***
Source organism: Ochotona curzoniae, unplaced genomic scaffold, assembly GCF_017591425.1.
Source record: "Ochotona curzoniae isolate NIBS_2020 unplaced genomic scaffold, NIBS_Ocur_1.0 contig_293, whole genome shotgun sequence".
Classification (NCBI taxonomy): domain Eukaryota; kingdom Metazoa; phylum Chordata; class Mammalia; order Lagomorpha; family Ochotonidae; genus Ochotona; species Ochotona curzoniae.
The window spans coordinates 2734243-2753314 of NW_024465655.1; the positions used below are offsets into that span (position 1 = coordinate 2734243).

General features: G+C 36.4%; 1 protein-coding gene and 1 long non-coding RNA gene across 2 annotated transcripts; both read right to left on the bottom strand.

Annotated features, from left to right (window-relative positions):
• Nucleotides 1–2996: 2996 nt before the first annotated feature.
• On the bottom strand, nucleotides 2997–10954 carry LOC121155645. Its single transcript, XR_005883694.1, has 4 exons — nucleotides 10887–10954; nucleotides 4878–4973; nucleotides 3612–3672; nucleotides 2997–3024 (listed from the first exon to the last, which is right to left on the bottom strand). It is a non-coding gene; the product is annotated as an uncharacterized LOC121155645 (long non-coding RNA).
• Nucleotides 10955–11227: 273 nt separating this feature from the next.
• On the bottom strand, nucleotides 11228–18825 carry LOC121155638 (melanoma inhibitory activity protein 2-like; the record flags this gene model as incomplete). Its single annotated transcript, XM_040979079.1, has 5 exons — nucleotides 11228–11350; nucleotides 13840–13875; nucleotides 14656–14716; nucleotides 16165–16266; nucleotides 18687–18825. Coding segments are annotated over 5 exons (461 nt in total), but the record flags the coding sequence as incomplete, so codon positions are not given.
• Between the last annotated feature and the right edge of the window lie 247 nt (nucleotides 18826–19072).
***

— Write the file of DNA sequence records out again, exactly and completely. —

Source organism: Ochotona curzoniae, unplaced genomic scaffold, assembly GCF_017591425.1.
Source record: "Ochotona curzoniae isolate NIBS_2020 unplaced genomic scaffold, NIBS_Ocur_1.0 contig_293, whole genome shotgun sequence".
Classification (NCBI taxonomy): domain Eukaryota; kingdom Metazoa; phylum Chordata; class Mammalia; order Lagomorpha; family Ochotonidae; genus Ochotona; species Ochotona curzoniae.
The window spans coordinates 2734243-2753314 of NW_024465655.1; the positions used below are offsets into that span (position 1 = coordinate 2734243).

General features: G+C 36.4%; 1 protein-coding gene and 1 long non-coding RNA gene across 2 annotated transcripts; both read right to left on the bottom strand.

Annotated features, from left to right (window-relative positions):
• Nucleotides 1–2996: 2996 nt before the first annotated feature.
• On the bottom strand, nucleotides 2997–10954 carry LOC121155645. Its single transcript, XR_005883694.1, has 4 exons — nucleotides 10887–10954; nucleotides 4878–4973; nucleotides 3612–3672; nucleotides 2997–3024 (listed from the first exon to the last, which is right to left on the bottom strand). It is a non-coding gene; the product is annotated as an uncharacterized LOC121155645 (long non-coding RNA).
• Nucleotides 10955–11227: 273 nt separating this feature from the next.
• On the bottom strand, nucleotides 11228–18825 carry LOC121155638 (melanoma inhibitory activity protein 2-like; the record flags this gene model as incomplete). Its single annotated transcript, XM_040979079.1, has 5 exons — nucleotides 11228–11350; nucleotides 13840–13875; nucleotides 14656–14716; nucleotides 16165–16266; nucleotides 18687–18825. Coding segments are annotated over 5 exons (461 nt in total), but the record flags the coding sequence as incomplete, so codon positions are not given.
• Between the last annotated feature and the right edge of the window lie 247 nt (nucleotides 18826–19072).